But Phyliss never made it home.
“Who was that friend? We don’t know,” Melissa said. “That’s the big question. French Camp was a small town and everybody knew everybody. We always believed it was someone she knew. But it could have been someone passing through the area. But someone had to have seen something that night.”
Nearly a month later, on November 22, 1970, pheasant hunters made a gruesome discovery. According to the San Joaquin Sheriff’s Office at time, Phyliss’s partially-clothed, decomposed body was crumpled down an embankment, in a gully off the side of Yettner Road. The rural area was about five miles from her family’s home.
Detectives at the time said Phyliss’s body had been exposed to the elements some time and that there was no forensic evidence left to be investigated. Because her body was so badly decomposed, a cause of death could not be determined.
Melissa said it was her aunt who came into her bedroom and broke the news to her.
“She said, ‘Mommy is not coming home. She went to Heaven,’” Melissa told Dateline. “That’s all I was told. For years, I thought my mother, well, just died, you know? She was gone. She died and went to Heaven and that was the end of that. I tried many times to ask my father and he would brush it off and say we were not going to speak of it.”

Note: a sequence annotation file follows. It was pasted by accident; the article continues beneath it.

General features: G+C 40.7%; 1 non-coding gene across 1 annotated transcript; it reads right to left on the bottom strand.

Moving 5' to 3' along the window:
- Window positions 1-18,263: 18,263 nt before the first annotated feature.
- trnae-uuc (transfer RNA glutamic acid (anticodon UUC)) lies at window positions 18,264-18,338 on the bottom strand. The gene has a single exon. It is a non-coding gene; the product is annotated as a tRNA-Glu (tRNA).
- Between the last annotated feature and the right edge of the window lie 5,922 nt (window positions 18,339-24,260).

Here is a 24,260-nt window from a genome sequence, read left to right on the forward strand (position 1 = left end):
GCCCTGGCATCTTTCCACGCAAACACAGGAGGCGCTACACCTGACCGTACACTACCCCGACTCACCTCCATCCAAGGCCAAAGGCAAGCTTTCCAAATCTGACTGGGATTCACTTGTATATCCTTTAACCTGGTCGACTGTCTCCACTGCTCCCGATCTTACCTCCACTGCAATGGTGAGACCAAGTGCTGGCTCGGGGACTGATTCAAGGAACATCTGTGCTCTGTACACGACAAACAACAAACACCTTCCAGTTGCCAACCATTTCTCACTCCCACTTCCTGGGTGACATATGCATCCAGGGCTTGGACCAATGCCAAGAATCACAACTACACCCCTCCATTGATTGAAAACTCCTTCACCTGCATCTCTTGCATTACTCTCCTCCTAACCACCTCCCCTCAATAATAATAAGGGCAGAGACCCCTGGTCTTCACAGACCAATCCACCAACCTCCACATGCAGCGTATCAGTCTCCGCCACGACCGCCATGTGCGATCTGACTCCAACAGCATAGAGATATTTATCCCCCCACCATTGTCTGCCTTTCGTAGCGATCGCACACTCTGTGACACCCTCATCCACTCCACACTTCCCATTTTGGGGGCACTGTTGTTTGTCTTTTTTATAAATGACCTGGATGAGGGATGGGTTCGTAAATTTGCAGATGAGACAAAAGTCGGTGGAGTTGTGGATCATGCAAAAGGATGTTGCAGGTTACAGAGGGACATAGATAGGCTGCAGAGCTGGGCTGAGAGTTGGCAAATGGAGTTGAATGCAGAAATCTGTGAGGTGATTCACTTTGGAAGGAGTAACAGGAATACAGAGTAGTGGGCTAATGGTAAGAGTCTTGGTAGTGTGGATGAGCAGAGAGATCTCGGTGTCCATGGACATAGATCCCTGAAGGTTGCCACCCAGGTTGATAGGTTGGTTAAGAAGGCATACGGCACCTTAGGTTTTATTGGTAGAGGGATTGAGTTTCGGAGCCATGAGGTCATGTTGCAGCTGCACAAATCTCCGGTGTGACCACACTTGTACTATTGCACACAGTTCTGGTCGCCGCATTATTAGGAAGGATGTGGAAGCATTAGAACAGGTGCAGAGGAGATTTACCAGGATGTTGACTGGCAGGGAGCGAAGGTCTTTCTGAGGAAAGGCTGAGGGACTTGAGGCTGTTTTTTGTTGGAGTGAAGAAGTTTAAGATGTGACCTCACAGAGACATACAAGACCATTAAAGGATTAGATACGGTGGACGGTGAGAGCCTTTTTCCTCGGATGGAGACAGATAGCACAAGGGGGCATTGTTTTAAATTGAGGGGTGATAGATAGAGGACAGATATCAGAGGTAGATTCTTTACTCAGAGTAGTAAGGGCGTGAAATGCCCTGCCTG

It would be years before Melissa discovered that her mother had not just died — but had been brutally murdered. She was 18 years old when she began her own journey to discover the truth of what happened to her mother that night.
Melissa found herself in the coroner’s office at the Stockton County courthouse. She asked the deputy for her mother’s file. At this time, 10 years after her mother’s death, she still had no idea what had happened.
As she read the coroner’s report, Melissa said she felt her heart fall into her stomach. The truth at last: her mother had been murdered.